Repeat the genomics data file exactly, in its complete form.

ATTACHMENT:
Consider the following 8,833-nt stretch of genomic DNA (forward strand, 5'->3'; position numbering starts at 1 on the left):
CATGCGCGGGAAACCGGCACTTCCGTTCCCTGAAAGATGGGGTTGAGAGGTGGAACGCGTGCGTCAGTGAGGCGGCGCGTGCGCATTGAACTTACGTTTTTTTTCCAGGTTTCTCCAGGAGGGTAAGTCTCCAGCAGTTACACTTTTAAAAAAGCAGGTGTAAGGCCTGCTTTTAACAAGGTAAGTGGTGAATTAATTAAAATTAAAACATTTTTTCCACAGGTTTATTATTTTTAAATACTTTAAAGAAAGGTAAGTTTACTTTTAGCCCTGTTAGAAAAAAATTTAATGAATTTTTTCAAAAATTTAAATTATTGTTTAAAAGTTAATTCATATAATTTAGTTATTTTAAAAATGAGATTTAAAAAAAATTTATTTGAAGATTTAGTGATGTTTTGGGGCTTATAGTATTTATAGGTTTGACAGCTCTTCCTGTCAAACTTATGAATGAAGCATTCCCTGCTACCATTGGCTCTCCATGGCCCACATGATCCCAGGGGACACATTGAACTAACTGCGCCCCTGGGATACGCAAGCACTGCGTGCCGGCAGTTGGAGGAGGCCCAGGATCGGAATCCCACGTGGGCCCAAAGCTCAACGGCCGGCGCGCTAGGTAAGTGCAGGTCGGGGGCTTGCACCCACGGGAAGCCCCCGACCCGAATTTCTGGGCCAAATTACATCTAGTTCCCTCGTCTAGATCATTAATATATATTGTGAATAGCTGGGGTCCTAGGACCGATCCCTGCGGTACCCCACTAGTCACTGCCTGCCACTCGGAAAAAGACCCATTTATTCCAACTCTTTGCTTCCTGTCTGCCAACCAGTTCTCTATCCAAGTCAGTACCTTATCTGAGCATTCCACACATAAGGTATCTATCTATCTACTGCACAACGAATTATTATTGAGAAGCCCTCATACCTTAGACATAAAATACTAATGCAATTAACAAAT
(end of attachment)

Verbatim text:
Consider the following 8,833-nt stretch of genomic DNA (forward strand, 5'->3'; position numbering starts at 1 on the left):
CATGCGCGGGAAACCGGCACTTCCGTTCCCTGAAAGATGGGGTTGAGAGGTGGAACGCGTGCGTCAGTGAGGCGGCGCGTGCGCATTGAACTTACGTTTTTTTTCCAGGTTTCTCCAGGAGGGTAAGTCTCCAGCAGTTACACTTTTAAAAAAGCAGGTGTAAGGCCTGCTTTTAACAAGGTAAGTGGTGAATTAATTAAAATTAAAACATTTTTTCCACAGGTTTATTATTTTTAAATACTTTAAAGAAAGGTAAGTTTACTTTTAGCCCTGTTAGAAAAAAATTTAATGAATTTTTTCAAAAATTTAAATTATTGTTTAAAAGTTAATTCATATAATTTAGTTATTTTAAAAATGAGATTTAAAAAAAATTTATTTGAAGATTTAGTGATGTTTTGGGGCTTATAGTATTTATAGGTTTGACAGCTCTTCCTGTCAAACTTATGAATGAAGCATTCCCTGCTACCATTGGCTCTCCATGGCCCACATGATCCCAGGGGACACATTGAACTAACTGCGCCCCTGGGATACGCAAGCACTGCGTGCCGGCAGTTGGAGGAGGCCCAGGATCGGAATCCCACGTGGGCCCAAAGCTCAACGGCCGGCGCGCTAGGTAAGTGCAGGTCGGGGGCTTGCACCCACGGGAAGCCCCCGACCCGAATTTCTGGGCCAAATTACATCTAGTTCCCTCGTCTAGATCATTAATATATATTGTGAATAGCTGGGGTCCTAGGACCGATCCCTGCGGTACCCCACTAGTCACTGCCTGCCACTCGGAAAAAGACCCATTTATTCCAACTCTTTGCTTCCTGTCTGCCAACCAGTTCTCTATCCAAGTCAGTACCTTATCTGAGCATTCCACACATAAGGTATCTATCTATCTACTGCACAACGAATTATTATTGAGAAGCCCTCATACCTTAGACATAAAATACTAATGCAATTAACAAAT